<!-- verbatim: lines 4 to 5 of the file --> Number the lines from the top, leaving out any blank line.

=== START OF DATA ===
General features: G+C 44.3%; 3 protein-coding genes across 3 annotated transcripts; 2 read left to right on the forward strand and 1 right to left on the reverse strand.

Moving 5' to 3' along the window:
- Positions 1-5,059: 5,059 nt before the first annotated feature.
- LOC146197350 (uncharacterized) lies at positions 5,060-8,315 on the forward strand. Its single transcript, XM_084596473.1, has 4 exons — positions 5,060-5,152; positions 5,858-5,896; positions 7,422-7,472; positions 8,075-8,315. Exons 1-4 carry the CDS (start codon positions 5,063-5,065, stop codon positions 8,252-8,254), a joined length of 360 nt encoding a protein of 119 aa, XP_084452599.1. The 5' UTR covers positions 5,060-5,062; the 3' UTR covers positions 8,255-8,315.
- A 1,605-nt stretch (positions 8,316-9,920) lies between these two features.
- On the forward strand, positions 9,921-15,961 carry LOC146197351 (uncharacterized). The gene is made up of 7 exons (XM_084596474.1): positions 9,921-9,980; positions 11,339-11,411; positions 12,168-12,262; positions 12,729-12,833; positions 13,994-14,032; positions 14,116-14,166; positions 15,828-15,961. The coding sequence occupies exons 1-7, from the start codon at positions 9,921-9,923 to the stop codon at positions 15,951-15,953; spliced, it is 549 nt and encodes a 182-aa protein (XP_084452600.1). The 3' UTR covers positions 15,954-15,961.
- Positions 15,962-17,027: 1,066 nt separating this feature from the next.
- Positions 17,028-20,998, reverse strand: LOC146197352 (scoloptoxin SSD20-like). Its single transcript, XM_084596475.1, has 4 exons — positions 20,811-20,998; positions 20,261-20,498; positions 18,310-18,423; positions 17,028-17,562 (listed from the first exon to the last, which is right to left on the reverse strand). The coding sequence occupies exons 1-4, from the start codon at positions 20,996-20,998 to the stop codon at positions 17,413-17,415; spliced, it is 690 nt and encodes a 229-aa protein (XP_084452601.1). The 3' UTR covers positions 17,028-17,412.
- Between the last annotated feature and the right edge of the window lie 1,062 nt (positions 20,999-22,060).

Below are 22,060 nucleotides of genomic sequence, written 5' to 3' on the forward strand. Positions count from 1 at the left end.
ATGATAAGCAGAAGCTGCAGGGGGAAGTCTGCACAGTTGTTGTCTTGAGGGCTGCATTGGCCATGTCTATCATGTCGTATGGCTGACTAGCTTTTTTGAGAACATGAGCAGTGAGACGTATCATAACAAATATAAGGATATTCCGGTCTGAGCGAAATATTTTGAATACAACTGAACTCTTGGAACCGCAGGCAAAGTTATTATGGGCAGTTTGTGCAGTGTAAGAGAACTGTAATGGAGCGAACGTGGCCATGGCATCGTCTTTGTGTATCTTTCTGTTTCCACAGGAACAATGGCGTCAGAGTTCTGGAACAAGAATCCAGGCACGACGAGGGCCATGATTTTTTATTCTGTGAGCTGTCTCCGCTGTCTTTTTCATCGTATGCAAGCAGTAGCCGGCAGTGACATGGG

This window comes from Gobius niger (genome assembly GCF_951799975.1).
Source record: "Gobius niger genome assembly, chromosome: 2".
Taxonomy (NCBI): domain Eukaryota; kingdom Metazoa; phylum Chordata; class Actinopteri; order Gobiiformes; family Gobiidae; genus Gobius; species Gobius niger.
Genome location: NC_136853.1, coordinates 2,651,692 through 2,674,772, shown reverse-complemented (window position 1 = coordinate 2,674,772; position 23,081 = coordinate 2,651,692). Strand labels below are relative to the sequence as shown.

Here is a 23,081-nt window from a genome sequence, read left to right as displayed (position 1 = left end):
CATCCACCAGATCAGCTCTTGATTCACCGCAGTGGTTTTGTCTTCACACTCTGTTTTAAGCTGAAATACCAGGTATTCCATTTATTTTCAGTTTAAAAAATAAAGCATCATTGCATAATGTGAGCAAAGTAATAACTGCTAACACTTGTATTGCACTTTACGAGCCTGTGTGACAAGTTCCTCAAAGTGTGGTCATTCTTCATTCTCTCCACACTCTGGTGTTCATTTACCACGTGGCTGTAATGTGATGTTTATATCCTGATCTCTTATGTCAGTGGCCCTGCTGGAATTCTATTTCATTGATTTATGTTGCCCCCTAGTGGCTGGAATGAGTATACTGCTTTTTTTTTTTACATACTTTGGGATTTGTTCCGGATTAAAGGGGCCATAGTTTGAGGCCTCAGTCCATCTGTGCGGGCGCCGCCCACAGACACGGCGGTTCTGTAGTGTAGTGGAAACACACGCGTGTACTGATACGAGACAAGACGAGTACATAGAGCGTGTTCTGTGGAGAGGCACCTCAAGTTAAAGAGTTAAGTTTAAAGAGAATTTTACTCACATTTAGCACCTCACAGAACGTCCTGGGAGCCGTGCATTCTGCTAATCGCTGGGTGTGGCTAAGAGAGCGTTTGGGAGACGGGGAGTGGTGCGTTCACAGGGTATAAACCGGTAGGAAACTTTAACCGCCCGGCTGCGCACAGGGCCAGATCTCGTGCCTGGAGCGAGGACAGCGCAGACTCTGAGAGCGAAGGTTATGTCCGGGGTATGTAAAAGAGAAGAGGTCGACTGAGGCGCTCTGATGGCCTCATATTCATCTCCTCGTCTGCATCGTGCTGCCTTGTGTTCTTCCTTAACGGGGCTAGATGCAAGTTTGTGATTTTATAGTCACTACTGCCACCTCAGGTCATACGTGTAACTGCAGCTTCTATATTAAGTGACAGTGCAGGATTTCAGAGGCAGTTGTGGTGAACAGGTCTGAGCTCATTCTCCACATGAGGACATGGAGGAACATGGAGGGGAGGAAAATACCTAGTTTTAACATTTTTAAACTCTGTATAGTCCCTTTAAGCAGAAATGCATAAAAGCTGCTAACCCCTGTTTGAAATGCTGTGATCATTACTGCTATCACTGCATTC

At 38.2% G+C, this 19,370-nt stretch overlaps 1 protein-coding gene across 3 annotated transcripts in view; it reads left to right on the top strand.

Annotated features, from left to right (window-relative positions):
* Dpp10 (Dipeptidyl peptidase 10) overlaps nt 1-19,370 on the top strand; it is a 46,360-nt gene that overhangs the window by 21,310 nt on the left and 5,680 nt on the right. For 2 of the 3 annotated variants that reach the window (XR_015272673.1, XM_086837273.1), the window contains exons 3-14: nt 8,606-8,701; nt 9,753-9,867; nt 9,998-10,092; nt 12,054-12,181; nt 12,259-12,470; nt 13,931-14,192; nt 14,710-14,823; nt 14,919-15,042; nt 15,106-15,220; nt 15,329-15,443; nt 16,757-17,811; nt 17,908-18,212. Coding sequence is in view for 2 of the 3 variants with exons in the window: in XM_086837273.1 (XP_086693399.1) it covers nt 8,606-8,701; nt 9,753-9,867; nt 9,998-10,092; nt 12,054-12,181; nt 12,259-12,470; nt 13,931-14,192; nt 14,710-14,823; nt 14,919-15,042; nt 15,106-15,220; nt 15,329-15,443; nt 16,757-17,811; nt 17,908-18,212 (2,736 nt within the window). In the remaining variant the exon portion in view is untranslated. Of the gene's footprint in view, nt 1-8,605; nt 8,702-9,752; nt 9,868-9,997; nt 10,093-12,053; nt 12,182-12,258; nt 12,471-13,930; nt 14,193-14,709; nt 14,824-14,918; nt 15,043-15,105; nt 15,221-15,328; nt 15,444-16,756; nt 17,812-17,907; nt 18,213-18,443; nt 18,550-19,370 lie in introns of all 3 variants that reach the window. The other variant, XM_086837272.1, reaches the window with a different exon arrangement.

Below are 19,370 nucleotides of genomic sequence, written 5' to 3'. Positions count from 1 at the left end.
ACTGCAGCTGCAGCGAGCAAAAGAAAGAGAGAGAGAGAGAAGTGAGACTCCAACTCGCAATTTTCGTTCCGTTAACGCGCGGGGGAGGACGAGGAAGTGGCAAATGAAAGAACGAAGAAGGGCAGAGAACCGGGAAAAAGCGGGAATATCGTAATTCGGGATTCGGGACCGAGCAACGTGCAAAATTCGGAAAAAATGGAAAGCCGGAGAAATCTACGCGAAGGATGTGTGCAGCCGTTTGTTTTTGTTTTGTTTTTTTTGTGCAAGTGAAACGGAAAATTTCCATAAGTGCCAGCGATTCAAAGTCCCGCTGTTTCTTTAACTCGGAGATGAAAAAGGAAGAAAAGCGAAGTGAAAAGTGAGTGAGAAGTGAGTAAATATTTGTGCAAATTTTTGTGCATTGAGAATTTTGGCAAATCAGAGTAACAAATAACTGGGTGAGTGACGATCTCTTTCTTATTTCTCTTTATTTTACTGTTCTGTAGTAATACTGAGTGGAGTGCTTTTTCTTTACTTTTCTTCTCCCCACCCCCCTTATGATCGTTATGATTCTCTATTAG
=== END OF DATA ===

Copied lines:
- LOC146197350 (uncharacterized) lies at positions 5,060-8,315 on the forward strand. Its single transcript, XM_084596473.1, has 4 exons — positions 5,060-5,152; positions 5,858-5,896; positions 7,422-7,472; positions 8,075-8,315. Exons 1-4 carry the CDS (start codon positions 5,063-5,065, stop codon positions 8,252-8,254), a joined length of 360 nt encoding a protein of 119 aa, XP_084452599.1. The 5' UTR covers positions 5,060-5,062; the 3' UTR covers positions 8,255-8,315.
- A 1,605-nt stretch (positions 8,316-9,920) lies between these two features.